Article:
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Report: Texas gets a “C-” for economic development transparency

More than a third of states received an “F”

Texas received a “C-” for making critical information about how governments are subsidizing business projects with taxpayer dollars readily available to the public online, according to a new report from TexPIRG Education Fund and Frontier Group. Following the Money 2019, the organization’s tenth evaluation of online government spending transparency, gives 17 states a failing grade, while only four states received a grade of “B” or higher.

Texas received an “C-” grade because it lost points for having no laws requiring either a grants report or an online portal database that includes its economic development payments. On the other hand, Texas got full credit for its annually published tax expenditure report.

"As taxpayers, we should be able to see how government spends our money down to the dime," said Bay Scoggin, TexPIRG Education Fund Director. "That includes the billions of dollars that state and local governments give away each year to lure businesses into their backyards."

U.S. PIRG Education Fund and Frontier Group’s Following the Money reports have evaluated states on online spending transparency since 2010. While many states have made progress towards providing citizens access to government spending information online, this year’s report finds economic development reporting is still lagging behind.

"It's often easier for citizens to see when a state hands a company $50 for printer ink than when it hands a company a million dollars to relocate its headquarters," said R.J. Cross, report lead author and policy analyst at Frontier Group. "States have moved light years ahead in the last decade when it comes to providing information on basic government spending online. But when it comes to economic development subsidies, most are still in the dark ages."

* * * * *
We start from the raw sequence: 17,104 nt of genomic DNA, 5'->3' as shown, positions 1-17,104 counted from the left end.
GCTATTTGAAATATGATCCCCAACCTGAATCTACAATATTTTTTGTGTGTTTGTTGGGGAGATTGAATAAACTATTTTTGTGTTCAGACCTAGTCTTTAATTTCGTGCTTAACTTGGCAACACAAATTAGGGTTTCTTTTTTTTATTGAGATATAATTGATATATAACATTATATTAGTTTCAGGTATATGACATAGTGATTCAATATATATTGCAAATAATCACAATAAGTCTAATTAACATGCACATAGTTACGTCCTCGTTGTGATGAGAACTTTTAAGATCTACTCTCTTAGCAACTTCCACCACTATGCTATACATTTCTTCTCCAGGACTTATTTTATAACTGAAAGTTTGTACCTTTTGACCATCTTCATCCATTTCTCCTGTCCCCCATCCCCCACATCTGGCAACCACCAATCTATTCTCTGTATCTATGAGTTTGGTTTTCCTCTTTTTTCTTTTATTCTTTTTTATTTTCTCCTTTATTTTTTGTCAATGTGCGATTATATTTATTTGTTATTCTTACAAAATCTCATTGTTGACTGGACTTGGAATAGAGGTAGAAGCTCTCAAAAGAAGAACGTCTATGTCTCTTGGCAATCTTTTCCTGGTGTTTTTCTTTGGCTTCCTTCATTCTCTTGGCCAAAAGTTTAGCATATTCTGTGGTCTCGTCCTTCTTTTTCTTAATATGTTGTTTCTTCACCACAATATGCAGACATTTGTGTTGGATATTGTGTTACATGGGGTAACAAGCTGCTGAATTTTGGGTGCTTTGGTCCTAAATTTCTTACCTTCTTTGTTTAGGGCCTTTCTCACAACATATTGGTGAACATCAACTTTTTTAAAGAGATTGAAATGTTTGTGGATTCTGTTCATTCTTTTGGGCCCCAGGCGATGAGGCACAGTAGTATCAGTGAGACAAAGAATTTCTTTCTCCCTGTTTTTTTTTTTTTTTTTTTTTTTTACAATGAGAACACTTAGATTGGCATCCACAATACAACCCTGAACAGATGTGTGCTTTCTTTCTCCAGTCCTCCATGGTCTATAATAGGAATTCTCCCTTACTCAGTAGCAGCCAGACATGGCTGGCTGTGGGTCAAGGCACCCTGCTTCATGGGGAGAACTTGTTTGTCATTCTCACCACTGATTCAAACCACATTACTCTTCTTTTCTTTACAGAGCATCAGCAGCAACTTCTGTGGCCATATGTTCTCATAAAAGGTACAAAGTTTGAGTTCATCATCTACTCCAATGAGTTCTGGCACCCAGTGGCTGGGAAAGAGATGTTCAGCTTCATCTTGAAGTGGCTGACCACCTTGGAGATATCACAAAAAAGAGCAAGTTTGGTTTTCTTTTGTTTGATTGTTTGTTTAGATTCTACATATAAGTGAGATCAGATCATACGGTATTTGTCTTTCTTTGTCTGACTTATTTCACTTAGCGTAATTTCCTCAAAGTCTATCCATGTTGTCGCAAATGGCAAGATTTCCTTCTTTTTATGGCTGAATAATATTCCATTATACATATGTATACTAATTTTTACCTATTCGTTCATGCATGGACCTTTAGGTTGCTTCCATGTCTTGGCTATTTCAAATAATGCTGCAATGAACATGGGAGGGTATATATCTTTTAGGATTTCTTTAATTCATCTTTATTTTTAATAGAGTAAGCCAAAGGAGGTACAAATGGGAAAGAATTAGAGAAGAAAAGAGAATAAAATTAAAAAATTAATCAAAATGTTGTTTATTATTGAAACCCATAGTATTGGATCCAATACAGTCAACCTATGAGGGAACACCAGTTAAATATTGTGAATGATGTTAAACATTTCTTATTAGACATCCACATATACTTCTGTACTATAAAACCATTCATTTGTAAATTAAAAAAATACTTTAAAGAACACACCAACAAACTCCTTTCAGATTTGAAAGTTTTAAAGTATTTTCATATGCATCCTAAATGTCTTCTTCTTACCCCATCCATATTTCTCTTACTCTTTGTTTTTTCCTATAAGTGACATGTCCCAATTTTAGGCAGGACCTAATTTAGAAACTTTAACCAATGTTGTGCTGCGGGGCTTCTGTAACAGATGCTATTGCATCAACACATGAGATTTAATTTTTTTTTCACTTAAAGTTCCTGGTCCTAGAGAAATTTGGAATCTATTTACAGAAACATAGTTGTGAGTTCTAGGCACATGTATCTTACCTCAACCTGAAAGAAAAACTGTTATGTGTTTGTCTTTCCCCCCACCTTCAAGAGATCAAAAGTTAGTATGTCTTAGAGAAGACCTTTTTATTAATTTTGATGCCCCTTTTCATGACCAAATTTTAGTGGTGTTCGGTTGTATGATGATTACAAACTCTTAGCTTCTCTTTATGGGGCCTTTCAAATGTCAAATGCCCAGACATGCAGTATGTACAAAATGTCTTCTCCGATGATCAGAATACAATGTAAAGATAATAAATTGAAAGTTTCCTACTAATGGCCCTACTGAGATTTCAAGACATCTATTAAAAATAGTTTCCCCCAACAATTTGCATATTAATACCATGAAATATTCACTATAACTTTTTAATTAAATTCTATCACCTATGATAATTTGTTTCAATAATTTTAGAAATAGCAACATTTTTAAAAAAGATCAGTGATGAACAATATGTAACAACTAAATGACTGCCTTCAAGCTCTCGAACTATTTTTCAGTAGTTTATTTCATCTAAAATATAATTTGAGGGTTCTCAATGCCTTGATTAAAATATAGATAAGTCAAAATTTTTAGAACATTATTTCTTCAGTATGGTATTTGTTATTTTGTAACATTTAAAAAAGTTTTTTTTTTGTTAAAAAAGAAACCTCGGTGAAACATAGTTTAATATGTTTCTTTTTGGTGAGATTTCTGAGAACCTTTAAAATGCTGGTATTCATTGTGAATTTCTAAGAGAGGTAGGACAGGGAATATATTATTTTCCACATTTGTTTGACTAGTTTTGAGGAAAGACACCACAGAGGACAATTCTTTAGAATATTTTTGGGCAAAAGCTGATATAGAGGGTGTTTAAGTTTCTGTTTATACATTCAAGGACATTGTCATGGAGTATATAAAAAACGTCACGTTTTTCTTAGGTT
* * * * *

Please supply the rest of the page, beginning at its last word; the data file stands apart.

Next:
The report graded each state’s transparency efforts from “A” to “F” based on the availability of online reports detailing how much the state spends through tax breaks and direct grant programs; the availability of information on individual payments to companies on the state’s transparency site; and the existence of state laws that require ongoing reporting of information on economic development subsidies to the public.

“Transparency checks corruption and enables citizens to hold their elected officials accountable,” finished Cross. “Without access to information, it’s impossible to know how fully these corporate subsidies are serving the public’s interest.”

To read the full report and see the full list of rankings: https://uspirg.org/feature/usp/following-money-2019-economic-development-subsidies

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